Amidst this tricky differentiation, the United States Department of Agriculture (USDA) released guidance in April that allowed for the importation of hemp seeds.
On May 28, 2019, USDA’s Office of the General Counsel issued guidance on the manufacture, distribution and sale of hemp products. We previously discussed and summarized this guidance. Most importantly, the guidance helped remind those interested in hemp that there are risks still associated with the interstate transportation and cultivation of the plant.
Hemp planting season was delayed by unusually high rainfall and a lengthy rainy season in many parts of the country, which lowered projected hemp crop yields. Some analysts nonetheless predicted that hemp supply would exceed demand and ultimately drive down price.
As the public’s fascination with CBD increased, so too did the regulatory scrutiny applied to the companies manufacturing and selling CBD products. On April 2, 2019, the FDA and the Federal Trade Commission (FTC) issued warning letters to three companies marketing their CBD products as treatments and cures for a variety of diseases and illnesses. We analyzed these warning letters and provided a helpful list of dos and don’ts when marketing hemp products.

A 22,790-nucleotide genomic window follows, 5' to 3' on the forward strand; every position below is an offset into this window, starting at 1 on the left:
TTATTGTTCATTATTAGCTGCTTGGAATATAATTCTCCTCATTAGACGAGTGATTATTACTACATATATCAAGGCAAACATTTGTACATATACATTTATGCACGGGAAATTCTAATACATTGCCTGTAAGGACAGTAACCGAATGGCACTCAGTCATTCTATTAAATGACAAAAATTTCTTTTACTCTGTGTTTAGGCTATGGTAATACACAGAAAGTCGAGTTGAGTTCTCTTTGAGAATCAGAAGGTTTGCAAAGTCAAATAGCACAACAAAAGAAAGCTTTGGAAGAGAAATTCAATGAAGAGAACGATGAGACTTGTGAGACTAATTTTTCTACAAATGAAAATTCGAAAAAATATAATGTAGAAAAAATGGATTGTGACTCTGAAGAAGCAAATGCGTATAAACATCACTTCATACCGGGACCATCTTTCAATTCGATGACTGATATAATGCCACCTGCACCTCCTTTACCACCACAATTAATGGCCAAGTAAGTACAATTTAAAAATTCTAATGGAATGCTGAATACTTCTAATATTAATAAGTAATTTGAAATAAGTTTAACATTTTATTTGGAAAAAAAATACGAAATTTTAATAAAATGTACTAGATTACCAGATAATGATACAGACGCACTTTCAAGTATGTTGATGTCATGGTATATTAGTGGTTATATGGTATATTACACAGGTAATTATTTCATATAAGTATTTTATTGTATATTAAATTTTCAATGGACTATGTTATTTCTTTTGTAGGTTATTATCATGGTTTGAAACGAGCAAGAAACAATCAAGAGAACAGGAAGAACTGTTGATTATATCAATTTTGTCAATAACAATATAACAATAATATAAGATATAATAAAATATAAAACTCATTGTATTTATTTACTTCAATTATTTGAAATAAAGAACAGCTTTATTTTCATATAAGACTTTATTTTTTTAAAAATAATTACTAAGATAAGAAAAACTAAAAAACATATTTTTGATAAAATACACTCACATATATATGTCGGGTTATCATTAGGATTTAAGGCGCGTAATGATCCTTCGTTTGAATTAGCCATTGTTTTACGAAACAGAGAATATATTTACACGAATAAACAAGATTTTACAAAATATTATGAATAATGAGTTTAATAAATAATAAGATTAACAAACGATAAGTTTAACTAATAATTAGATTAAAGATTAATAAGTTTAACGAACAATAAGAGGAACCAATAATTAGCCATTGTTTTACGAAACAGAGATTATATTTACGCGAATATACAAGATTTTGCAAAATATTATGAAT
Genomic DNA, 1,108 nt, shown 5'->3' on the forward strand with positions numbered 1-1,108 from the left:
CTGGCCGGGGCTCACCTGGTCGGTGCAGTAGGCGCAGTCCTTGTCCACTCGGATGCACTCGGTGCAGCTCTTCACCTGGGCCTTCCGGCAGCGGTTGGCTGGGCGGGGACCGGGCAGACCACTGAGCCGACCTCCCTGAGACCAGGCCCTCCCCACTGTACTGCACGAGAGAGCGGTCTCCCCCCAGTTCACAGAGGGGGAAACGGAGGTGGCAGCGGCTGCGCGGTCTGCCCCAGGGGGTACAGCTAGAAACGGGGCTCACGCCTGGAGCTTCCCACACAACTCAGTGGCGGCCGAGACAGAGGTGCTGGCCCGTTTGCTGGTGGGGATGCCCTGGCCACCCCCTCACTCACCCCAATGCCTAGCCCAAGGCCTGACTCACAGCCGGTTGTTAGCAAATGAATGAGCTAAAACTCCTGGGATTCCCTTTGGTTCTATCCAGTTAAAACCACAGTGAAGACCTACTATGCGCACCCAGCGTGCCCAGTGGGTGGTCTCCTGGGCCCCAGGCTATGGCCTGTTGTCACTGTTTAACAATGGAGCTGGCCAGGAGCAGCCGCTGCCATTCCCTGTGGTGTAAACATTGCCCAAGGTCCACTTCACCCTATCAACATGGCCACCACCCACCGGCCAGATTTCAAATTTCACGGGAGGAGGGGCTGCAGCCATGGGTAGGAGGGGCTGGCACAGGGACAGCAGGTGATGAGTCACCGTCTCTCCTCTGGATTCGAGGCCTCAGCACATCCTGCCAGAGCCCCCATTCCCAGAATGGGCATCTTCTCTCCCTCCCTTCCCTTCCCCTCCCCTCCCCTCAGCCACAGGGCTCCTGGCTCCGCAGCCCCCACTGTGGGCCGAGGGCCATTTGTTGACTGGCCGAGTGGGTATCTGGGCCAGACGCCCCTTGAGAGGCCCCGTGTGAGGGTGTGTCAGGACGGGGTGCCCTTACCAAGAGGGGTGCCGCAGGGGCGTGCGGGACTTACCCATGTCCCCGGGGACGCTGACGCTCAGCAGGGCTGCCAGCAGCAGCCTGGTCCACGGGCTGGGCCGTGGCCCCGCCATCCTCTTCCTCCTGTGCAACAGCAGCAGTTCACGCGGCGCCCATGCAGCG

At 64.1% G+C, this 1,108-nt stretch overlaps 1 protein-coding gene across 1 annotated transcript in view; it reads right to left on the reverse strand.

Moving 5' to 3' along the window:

Two states – New Jersey and Washington – released guidance regarding the use of CBD in foods. Washington followed the FDA’s guidance by making clear that CBD may not be used as a food ingredient. In contrast, New Jersey added a provision to its hemp legislation that allowed CBD to be used in food. These differing state-level approaches show that CBD, like marijuana, is governed by a patchwork of state laws that can be at odds with federal law, creating a complex and risky regulatory landscape.
The FTC continued the crackdown on CBD marketing, issuing three more warning letters to companies that it saw as making unsubstantiated health claims. While these letters were not accompanied by formal enforcement actions, they resulted in negative publicity for both the warned companies and the broader CBD industry. As we discussed in a post analyzing these letters, plaintiffs’ attorneys have taken note by filing numerous putative class actions against CBD companies.